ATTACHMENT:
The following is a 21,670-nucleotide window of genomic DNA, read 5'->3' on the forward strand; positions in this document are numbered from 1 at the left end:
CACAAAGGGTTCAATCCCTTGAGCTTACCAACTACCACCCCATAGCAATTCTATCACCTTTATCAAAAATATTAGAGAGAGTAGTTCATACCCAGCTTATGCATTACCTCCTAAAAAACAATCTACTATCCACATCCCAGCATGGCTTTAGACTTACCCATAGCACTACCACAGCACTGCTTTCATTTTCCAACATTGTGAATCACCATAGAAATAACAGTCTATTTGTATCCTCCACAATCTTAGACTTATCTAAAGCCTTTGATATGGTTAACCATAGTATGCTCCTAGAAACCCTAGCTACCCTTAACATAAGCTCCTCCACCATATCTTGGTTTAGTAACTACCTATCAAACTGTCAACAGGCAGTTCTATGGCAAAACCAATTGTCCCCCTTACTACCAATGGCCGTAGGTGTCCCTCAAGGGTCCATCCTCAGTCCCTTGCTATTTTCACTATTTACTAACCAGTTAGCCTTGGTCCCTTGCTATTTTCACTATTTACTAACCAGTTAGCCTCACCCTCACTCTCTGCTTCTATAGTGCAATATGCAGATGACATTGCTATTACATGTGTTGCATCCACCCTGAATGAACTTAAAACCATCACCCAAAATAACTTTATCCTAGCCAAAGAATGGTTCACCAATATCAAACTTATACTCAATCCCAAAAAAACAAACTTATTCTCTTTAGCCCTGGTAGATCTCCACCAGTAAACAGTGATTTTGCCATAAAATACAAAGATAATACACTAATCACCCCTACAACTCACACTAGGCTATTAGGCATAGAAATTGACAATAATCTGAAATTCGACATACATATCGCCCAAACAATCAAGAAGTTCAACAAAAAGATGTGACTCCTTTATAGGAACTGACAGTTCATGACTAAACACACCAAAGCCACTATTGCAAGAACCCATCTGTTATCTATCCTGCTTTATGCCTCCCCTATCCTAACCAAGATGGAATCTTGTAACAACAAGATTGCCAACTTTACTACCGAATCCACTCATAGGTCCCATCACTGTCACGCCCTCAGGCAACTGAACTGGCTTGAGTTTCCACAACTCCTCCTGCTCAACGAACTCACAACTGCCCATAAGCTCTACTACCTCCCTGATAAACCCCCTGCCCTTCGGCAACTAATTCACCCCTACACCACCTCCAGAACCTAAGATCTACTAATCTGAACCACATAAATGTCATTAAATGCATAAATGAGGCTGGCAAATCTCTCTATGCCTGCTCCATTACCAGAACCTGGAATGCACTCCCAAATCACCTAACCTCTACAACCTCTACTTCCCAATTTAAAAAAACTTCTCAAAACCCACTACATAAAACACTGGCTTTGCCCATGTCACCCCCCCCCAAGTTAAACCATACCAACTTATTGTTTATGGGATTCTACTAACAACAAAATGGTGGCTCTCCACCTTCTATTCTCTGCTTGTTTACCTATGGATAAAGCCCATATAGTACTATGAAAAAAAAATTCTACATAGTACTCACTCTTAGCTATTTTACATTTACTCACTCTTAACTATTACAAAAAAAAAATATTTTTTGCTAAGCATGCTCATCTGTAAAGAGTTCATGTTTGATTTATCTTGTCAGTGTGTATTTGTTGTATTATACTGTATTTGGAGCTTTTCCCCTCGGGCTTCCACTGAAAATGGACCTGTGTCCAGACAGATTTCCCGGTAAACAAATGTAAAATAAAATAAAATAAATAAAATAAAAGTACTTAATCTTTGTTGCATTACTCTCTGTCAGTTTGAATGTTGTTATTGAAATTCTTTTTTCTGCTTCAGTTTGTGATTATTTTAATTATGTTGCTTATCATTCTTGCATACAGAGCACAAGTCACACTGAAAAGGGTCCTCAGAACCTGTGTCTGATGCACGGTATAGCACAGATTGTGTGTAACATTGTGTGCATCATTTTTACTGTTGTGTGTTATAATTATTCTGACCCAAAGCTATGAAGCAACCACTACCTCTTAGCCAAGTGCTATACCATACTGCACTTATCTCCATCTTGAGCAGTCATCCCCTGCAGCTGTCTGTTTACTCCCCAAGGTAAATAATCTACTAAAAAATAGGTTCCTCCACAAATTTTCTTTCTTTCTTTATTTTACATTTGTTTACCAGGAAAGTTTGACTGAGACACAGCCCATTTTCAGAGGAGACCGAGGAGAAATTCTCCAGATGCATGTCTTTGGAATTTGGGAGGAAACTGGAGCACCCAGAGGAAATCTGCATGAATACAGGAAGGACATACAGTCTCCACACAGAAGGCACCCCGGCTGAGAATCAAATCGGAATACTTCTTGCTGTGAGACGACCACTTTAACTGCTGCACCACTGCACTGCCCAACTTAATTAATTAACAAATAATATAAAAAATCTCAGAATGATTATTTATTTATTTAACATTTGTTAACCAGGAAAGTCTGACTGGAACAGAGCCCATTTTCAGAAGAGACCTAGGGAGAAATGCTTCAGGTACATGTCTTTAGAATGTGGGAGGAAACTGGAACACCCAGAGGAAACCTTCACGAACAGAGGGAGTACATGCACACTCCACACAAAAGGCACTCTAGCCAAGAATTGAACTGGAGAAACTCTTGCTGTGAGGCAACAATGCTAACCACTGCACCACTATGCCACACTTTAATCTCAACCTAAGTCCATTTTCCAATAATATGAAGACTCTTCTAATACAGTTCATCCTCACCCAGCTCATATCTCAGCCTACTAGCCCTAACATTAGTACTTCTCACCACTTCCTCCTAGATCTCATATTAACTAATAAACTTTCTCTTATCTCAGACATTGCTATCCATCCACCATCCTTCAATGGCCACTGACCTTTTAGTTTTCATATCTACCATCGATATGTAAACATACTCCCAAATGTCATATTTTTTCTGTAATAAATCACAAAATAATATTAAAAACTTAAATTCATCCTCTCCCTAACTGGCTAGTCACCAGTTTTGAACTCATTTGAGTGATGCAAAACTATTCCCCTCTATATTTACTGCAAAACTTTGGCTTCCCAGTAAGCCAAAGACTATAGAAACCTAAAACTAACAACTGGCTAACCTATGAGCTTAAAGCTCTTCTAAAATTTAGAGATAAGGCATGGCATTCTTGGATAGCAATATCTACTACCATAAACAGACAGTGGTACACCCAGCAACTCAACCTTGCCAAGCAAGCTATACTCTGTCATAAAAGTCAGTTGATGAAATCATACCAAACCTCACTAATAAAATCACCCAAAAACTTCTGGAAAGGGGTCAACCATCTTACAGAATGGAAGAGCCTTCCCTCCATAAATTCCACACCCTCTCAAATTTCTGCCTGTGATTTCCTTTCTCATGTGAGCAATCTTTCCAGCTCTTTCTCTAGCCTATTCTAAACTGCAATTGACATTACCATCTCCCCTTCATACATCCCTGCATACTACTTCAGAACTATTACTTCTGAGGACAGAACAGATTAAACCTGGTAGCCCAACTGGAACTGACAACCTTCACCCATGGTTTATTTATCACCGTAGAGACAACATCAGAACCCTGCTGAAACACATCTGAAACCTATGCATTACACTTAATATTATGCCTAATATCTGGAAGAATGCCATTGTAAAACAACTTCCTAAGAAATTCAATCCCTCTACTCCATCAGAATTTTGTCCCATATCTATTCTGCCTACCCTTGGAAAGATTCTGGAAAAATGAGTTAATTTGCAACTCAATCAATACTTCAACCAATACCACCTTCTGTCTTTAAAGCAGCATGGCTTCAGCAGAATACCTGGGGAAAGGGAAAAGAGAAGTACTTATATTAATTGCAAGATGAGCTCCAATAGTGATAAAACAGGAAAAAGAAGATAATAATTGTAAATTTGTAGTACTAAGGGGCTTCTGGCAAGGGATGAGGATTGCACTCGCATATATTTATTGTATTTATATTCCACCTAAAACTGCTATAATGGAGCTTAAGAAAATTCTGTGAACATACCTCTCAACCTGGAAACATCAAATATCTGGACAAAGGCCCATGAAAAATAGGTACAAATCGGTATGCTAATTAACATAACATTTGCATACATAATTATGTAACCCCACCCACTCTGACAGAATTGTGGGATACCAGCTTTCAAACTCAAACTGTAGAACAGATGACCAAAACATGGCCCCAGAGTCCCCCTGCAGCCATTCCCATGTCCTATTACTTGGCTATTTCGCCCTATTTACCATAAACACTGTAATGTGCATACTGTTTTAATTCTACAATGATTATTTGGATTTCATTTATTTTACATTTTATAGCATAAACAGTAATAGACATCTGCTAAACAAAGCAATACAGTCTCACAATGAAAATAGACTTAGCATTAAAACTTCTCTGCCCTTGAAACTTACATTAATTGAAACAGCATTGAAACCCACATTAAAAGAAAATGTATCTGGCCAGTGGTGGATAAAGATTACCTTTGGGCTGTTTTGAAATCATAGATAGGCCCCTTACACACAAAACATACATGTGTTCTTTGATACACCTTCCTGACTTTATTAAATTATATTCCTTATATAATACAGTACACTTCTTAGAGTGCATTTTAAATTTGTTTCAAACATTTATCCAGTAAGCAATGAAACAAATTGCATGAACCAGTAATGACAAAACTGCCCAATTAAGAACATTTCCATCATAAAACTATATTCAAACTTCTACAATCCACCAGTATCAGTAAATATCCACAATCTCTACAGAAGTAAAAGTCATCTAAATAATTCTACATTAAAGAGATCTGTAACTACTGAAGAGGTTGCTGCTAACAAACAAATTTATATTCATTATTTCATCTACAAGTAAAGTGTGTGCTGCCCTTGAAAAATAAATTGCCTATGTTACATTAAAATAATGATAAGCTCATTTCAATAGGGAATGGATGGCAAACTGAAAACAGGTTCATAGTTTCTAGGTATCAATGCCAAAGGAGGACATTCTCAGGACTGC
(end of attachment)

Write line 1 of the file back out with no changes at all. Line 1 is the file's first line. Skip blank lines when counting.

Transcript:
The following is a 21,670-nucleotide window of genomic DNA, read 5'->3' on the forward strand; positions in this document are numbered from 1 at the left end: